Jury Convicts Jose Padilla of Terror Charges

By Peter Whoriskey
Washington Post Staff Writer
Friday, August 17, 2007

MIAMI, Aug. 16 -- A federal jury convicted former "enemy combatant" Jose Padilla on Thursday of terrorism conspiracy charges, handing a courthouse victory to the Bush administration, which had originally sought to imprison him without a criminal trial.

Padilla was arrested in 2002 for allegedly plotting a radiological "dirty bomb" attack, but prosecutors chose not to pursue those allegations in court here. But after a three-month trial, they had convinced the jury that Padilla, 36, participated in a South Florida-based al-Qaeda support cell that in the '90s began to send money and people to wage holy war in Bosnia, Chechnya, Kosovo and Somalia.

Padilla and co-defendants Adham Hassoun, a Lebanese-born Palestinian, and Kifah Jayyousi, a naturalized U.S. citizen from Jordan, were found guilty of one count of conspiracy to murder, kidnap and maim overseas, an offense with a maximum penalty of life in prison. They also were convicted of one count of conspiracy to provide material support for terrorists and one count of material support for terrorists. Sentencing is set for Dec. 5.

"The conviction of Jose Padilla -- an American who provided material support to terrorists and trained for violent jihad -- is a significant victory in our efforts to fight the threat posed by terrorists and their supporters," Attorney General Alberto R. Gonzales said.

The conviction essentially accomplishes through the criminal-court system what the administration had tried to do five years ago by executive fiat. For 3½ years after he was arrested upon reentering the country, Padilla was held without charges at a Navy brig in South Carolina, where he was housed in solitary confinement. The tactic drew fierce criticism from civil liberties advocates.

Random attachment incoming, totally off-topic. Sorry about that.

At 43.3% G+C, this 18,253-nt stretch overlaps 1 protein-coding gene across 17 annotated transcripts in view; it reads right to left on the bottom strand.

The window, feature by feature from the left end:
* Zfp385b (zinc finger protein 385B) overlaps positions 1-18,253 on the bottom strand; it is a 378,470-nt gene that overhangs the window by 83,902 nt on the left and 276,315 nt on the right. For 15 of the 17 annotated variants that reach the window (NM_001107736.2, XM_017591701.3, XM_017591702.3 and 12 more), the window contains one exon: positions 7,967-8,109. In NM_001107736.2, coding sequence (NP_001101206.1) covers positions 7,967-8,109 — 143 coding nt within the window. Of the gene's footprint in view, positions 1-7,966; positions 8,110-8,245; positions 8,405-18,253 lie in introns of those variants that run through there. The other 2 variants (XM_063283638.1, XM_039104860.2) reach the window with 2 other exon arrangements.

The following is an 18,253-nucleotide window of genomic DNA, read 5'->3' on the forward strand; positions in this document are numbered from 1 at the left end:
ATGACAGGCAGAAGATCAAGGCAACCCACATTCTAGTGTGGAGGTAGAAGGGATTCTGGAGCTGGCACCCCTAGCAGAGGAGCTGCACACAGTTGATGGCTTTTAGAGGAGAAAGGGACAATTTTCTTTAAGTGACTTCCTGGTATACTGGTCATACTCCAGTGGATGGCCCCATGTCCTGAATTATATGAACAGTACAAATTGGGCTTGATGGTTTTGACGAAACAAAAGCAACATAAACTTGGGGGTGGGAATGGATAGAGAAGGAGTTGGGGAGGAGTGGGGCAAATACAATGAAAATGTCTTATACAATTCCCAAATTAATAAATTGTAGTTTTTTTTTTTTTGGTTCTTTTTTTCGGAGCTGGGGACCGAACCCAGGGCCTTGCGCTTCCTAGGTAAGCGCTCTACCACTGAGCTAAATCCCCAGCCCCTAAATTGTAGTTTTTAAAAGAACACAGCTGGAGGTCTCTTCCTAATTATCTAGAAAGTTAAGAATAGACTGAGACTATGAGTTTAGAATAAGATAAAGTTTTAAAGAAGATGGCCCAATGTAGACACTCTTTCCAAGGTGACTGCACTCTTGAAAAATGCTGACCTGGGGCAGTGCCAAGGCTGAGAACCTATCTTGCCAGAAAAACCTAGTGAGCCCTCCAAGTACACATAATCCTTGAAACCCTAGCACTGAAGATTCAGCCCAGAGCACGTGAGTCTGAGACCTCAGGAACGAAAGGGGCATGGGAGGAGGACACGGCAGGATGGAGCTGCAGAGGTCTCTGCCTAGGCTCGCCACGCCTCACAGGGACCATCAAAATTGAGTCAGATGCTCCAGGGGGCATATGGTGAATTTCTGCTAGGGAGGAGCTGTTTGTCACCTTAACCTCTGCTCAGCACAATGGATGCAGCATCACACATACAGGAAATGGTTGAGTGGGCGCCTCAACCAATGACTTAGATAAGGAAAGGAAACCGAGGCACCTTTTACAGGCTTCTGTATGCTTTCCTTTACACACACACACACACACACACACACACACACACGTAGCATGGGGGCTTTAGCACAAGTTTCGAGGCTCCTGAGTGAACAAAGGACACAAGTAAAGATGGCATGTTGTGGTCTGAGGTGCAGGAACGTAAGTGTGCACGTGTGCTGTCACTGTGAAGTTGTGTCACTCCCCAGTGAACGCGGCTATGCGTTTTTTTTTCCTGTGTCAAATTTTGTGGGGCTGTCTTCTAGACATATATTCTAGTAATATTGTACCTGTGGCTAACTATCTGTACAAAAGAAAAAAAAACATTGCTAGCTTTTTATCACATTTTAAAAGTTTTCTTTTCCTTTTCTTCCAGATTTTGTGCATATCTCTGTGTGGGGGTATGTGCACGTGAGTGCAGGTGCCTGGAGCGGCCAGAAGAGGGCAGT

Padilla's lawyers charged that during his confinement, he was deprived of sleep, kept in a 9-foot-by-7-foot cell, chained in painful positions and injected with mind-altering drugs. Those conditions left him unable to participate in his own defense, the lawyers said. Padilla, like his co-defendants, did not take the stand.

Prosecutors and federal law enforcement officials called the conviction a reflection of their agencies' hard work. However, legal critics said the verdicts show that terrorism suspects can be tried in criminal courts and that there was no reason for the Bush administration to have declared Padilla an "enemy combatant" and to hold him for years without formal charges.

"This trial clearly undermines the Bush administration's unfounded fear that terrorists cannot -- in their view -- be tried in our criminal courts," said Howard Simon, executive director of the American Civil Liberties Union (ACLU) of Florida. The verdict proves, he said, "that the Bush administration should close Guantanamo and pursue terrorists in the criminal justice system, not outside the confines of the rule of law."

Entering the courtroom before the verdicts were read, Padilla smiled at his mother in the audience and seemed to crack a joke with one of his lawyers. Padilla was stone-faced as a clerk announced the guilty findings. One of his relatives began to sob loudly.

"No evidence, and they found him guilty," his mother, Estela Lebron, said, seeming stunned.

At the same time, co-defendant Jayyousi tried to offer encouraging grins to his wife in the audience. She seemed stunned, too, staring back wordlessly, not returning his smile.

During the long trial, jurors were presented with dozens of wiretapped calls, and the charges against the three men were complicated. Many observers were thus surprised that the panel took little more than a day to reach a decision.

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